My father-in-law (Norm), whom I adore, went through an emotional ordeal dealing with my mother-in law's (Bunny) illness over a lengthy period before she died in 2016. One of her doctors approached Norm and suggested he write a journal as a coping mechanism. After Bunny's death, the doctor asked Norm to allow himself to be filmed talking about his experience while writing the journal. This was to be shown to other medical personnel to display the benefits of journaling. Norm agreed and reached out to me for assistance in getting started - to provide a head-start on his own recounting. I could not emphasize to him enough that his experience was exactly that - his. I told him that I could write as if it had happened to me and that if anything resonated with his own experience, then he should use it. The following is what I offered...

Sometimes sadness is as black as midnight on a moonless night.
I started this journal because it was recommended as a catharsis during the ordeal. I don’t know how cathartic it’s been, but rereading the events as they unfolded evokes many more thoughts of joy than sadness.
I feel compelled to begin with an open expression of how much my wife means to me. When we were teens, I prayed that Bunny and I would end up together. It was like wishing for rain as I stood in the desert. A lifetime together has been filled with laughter, tears, beautiful children, more moves and travel than we expected but there was one constant. Everything we encountered, we met together with a sense that we could overcome anything as long as we stayed united.
During Bunny’s illness and rehab, I was forced to be the proverbial rock while others around me were crumbling. My children remained my children, in need of a strong father during a crisis. Bunny’s siblings needed to hear that she was in capable hands in her time of need. The reflections of chronicled events somewhat gave me the courage and fortitude I needed myself to continue on a lifelong path of inward stability and outward strength. Countless times I cried private tears during the course of writing. Perhaps this was the best result of writing – an outlet providing the ability to grieve.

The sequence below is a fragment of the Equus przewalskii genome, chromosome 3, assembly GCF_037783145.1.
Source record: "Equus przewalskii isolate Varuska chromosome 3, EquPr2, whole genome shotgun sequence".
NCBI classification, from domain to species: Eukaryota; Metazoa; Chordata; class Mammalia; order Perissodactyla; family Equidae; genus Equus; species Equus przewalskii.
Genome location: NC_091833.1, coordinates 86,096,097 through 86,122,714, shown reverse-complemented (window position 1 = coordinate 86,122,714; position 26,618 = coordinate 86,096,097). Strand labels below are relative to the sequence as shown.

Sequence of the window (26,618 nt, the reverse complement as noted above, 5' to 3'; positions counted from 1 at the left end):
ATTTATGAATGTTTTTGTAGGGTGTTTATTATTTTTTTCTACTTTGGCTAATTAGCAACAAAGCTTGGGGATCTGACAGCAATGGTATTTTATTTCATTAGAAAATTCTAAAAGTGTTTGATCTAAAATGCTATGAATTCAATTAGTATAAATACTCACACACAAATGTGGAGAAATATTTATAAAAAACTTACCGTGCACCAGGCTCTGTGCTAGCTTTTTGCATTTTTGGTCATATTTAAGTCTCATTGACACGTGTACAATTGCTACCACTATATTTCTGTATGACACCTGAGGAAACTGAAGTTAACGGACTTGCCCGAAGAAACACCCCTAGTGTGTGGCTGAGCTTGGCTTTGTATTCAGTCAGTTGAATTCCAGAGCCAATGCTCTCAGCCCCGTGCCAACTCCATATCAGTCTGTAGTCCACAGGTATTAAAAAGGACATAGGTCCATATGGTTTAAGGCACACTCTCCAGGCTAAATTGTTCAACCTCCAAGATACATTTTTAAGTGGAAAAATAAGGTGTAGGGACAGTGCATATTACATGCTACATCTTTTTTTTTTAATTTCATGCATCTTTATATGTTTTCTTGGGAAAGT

The many people who visited, called, wrote letters or sent cards represented a constant encouragement and influenced my writings and bolstered my ability to continue inexorably forward.
The chronicle is complete. The primary emotion I have after everything and beyond everything, is a sense of gratitude that this woman accepted me and loved me as I was – not a single other on this planet could have accomplished that. I could not love you more.

One Reply to Bunny Revisited

Scott Hardie | November 12, 2017
Nicely written. For many people in crisis, keeping a journal can be so helpful in focusing one's thoughts and creating a mental space in which to process one's grief and distress. It's good of Norm to do it, of his doctor to suggest it, and of you to help him with it as much as you could.

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